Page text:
Back to the plan – as I had not managed to go to parkrun to test me over 5k – Sally wanted me to recreate it somehow and so the speed sesh went: jog for 10 mins,then run for 1 mile ‘as fast as you can’ x 3 with 3 minutes recovery between. ( expected effort 8-9 )
Jeez – well I was already stressing about running fast, but running fast for a whole mile – how is that even possible? A mile is forever.
Deciding where to run was a bit of a thought, as I was looking for somewhere to run a mile preferably on the flat without too many stops or obstacles. Finding places to do these different types of training sessions is, along with understanding terms like threshold and intervals, all part of acquiring a new running toolkit.
Weighing up the options, I decided on the Meadows – a large leafy park, 4 miles from where I live. The Meadows has lots of criss-crossing paths but also a 1.8mile circuit wide enough to keep a steady pace and with plenty of distractions to keep me motivated.
Although I had driven part of the way there – I parked the car about 2 miles from the Meadows and started my warm up part of the session on the canal path. This seemed a good way to avoid traffic hold-ups and paying for parking, but I was probably running a bit fast for a warm up. I was stressing about the idea of being able to run a fast mile – and when stressed I tend to run faster in a hope to get it over with- unfortunately, I don’t have the fitness to sustain this approach!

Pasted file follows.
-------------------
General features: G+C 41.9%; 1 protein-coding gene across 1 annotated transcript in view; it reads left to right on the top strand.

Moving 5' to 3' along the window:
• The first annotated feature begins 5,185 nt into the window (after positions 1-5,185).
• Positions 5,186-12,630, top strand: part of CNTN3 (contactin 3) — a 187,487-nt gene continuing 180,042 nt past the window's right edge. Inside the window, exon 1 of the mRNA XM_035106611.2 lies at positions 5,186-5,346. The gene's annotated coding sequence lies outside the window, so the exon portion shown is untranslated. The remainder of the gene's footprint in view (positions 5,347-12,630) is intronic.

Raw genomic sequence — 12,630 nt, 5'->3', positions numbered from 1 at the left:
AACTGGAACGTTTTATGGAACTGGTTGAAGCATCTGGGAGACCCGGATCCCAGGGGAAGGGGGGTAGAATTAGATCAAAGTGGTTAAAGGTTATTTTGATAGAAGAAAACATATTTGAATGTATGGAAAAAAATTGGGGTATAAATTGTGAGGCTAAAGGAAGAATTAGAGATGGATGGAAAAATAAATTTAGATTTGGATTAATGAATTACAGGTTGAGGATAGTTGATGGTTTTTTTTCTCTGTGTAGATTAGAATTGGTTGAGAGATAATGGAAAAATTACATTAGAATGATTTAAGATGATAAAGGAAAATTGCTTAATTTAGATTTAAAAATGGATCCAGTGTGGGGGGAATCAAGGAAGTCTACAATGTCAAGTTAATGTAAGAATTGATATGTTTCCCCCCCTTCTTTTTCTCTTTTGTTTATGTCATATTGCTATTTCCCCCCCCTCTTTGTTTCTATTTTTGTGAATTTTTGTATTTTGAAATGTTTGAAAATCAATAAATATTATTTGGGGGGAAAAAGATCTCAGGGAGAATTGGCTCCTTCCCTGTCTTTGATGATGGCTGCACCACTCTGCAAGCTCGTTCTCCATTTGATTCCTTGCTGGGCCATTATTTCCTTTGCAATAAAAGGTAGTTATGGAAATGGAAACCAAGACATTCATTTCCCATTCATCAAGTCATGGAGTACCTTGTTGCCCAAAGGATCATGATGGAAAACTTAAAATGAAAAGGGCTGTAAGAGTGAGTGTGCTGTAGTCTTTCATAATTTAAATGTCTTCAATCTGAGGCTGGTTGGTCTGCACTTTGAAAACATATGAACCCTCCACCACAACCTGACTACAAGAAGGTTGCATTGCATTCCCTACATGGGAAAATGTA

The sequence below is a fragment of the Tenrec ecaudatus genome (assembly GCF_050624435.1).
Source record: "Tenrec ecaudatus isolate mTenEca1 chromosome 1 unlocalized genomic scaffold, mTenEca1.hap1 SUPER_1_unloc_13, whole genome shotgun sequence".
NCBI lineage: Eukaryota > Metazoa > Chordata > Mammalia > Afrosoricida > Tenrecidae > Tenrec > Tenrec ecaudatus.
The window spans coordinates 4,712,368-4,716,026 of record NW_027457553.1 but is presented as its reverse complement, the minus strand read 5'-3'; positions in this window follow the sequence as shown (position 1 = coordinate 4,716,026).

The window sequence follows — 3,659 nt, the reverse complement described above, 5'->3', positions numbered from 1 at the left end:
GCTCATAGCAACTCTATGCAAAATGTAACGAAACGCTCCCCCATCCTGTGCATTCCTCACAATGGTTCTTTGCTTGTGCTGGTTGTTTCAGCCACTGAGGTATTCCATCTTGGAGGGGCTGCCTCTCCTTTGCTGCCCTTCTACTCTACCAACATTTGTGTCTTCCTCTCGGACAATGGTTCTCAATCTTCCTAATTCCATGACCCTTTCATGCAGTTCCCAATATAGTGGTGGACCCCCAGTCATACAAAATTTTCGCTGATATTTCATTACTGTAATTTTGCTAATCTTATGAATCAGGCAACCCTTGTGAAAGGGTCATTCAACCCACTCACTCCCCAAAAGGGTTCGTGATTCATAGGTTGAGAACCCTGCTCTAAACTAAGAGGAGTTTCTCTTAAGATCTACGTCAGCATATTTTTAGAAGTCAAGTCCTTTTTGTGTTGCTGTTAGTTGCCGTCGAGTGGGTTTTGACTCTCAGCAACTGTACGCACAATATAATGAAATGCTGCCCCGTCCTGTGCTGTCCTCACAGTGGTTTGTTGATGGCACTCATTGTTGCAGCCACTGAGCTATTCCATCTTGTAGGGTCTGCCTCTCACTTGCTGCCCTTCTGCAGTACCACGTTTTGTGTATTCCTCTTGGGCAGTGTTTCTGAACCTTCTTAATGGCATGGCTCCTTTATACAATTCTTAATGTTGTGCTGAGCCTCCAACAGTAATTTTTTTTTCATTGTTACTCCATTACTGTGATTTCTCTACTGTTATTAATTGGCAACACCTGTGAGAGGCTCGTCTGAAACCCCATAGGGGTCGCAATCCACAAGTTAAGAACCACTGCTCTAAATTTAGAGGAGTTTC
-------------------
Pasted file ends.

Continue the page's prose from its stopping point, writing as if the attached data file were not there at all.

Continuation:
I got to the Meadows – after a 20 minute warm up at prob 9.5 min mi pace, then started the first ‘fast as I could go’ mile. I began sprinting – but even as I was doing this I was thinking – how is it possible to keep going at this rate – and surely she does not mean sprinting – Usain Bolt only sprints for 9 seconds – I AM NOT USAIN BOLT.
I think this is what sports and other psychologists call negative self-talk – but you get my drift, of course I know I am not Usain Bolt, or Paula Radcliffe, or Mo Farah, and I know I just have to try and run as fast as I can, but all the time I am thinking
“I just can’t do this – running fast is for other people, I feel sick and what is the point of this anyway – I am not going to run fast for 26.2 miles, why am I doing this , I hate running, my foot hurts, I need the loo, how far have I run – what only 0.3 of a mile? – Sally is crazy*